I will play around with this using some test disks, and see what happens.

    Regards,
    Keve

    --
    if you need to reply directly:
    keve(at)mail(dot)poliod(dot)hu

  4. Re: grub 0.97 and ufs2 madness

    Keve Nagy wrote:

    > Hi Everyone,
    >
    > I just transferred my system from an 80GB SATA150 disk to a 200GB UDMA100
    > disk.
    > Everything works, except that the very same version of grub doesn't seem
    > to recognize the copy of my UFS2 filesystems on the 200GB disk while it
    > recognizes the original partitions perfectly on the old disk.
    > Now, look at this!
    >
    > Both disks work fine, here is what dmesg shows:
    > ad0: 190782MB at ata0-master UDMA100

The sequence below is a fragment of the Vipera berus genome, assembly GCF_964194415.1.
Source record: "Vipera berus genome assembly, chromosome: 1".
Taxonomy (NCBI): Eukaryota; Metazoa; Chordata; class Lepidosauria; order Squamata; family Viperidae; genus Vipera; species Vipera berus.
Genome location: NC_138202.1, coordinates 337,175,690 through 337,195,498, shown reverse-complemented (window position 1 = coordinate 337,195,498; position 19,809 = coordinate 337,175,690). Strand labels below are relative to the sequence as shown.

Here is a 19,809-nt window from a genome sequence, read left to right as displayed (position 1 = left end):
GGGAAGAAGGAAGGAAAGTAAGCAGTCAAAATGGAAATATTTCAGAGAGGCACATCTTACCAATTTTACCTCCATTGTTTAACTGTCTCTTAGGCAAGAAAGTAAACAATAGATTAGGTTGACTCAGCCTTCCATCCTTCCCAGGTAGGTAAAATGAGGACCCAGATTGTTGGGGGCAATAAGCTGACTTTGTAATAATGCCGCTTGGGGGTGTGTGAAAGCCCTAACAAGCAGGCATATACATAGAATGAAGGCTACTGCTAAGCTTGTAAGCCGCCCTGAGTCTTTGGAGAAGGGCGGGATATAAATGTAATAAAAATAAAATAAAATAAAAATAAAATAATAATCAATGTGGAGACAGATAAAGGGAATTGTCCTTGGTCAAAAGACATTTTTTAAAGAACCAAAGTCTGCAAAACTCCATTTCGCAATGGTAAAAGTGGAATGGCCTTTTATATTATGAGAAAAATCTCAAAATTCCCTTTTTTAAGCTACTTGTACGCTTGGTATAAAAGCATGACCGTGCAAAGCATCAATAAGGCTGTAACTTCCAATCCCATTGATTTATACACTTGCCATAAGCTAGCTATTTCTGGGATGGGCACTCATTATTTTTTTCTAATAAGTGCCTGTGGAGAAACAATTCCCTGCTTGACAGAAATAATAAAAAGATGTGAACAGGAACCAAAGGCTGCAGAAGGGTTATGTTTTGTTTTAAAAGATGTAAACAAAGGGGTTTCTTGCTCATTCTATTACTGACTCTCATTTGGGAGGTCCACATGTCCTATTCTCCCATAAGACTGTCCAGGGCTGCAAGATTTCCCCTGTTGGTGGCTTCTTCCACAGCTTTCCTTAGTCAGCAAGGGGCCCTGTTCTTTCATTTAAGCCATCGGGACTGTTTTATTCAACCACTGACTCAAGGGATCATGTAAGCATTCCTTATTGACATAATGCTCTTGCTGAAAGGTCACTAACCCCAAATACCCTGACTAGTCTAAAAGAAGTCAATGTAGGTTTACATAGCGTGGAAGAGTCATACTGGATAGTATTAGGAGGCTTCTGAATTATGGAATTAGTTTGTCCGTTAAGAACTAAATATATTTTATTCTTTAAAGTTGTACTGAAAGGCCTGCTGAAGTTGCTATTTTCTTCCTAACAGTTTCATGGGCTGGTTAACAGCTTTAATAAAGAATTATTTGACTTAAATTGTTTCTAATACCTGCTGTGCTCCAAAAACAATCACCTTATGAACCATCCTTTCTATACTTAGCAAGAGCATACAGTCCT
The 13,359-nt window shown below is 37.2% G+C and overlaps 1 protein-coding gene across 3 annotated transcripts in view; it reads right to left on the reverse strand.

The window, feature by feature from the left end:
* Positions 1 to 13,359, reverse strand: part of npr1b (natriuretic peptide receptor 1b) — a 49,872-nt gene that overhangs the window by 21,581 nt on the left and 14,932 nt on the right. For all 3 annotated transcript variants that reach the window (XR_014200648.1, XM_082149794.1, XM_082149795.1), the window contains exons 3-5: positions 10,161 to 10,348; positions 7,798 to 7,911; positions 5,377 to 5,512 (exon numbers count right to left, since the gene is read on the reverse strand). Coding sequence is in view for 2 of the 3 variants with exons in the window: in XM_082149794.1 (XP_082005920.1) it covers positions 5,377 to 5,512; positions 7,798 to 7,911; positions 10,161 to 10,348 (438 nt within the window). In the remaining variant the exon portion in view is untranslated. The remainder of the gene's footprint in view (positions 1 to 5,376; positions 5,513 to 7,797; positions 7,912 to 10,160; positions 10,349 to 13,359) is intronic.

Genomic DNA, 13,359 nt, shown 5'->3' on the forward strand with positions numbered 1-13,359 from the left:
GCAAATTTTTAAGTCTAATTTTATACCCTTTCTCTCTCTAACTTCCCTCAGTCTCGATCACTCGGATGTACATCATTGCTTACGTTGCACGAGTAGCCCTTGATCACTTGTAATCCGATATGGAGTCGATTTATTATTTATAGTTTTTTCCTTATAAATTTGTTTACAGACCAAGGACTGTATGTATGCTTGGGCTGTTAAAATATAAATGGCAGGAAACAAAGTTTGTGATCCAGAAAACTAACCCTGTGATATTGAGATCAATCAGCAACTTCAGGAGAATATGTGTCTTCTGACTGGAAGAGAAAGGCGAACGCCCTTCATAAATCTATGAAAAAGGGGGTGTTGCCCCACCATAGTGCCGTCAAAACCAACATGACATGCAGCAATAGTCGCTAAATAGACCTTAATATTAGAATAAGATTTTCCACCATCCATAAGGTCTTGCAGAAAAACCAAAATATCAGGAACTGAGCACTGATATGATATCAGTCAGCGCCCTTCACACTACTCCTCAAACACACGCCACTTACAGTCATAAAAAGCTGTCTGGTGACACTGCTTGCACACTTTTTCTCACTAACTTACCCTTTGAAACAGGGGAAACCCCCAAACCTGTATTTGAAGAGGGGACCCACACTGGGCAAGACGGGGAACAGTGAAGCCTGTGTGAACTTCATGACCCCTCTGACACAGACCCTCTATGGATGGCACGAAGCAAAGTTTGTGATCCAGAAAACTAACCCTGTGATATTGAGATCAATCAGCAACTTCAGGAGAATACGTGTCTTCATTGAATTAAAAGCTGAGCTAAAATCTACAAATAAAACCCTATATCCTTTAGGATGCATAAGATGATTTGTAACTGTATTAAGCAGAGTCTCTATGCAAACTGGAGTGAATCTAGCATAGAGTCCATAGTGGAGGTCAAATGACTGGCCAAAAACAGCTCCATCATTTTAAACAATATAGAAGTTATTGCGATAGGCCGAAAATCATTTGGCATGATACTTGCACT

> ad4: 76324MB at ata2-master SATA150
    >
    > And here is what booting from the grub floppy shows:
    > -------------------------------------------------------------------------
    > GNU GRUB version 0.97 (640K lower / 3072K upper memory)
    >
    > [ Minimal BASH-like line editing is supported. For the first word, TAB
    > lists possible command completions. Anywhere else TAB lists the
    > possible completions of a device/filename. ]
    >
    > grub> geometry (hd0)
    > drive 0x80: C/H/S = 1023/255/63, The number of sectors = 390721968,
    > /dev/ad0
    > Partition num: 0, Filesystem type unknown, partition type 0x7
    > Partition num: 1, [BSD sub-partitions immediately follow]
    > BSD Partition num: 'a', Filesystem type unknown, partition type 0xa5
    > BSD Partition num: 'b', Filesystem type unknown, partition type 0xa5
    > BSD Partition num: 'd', Filesystem type unknown, partition type 0xa5
    > BSD Partition num: 'e', Filesystem type unknown, partition type 0xa5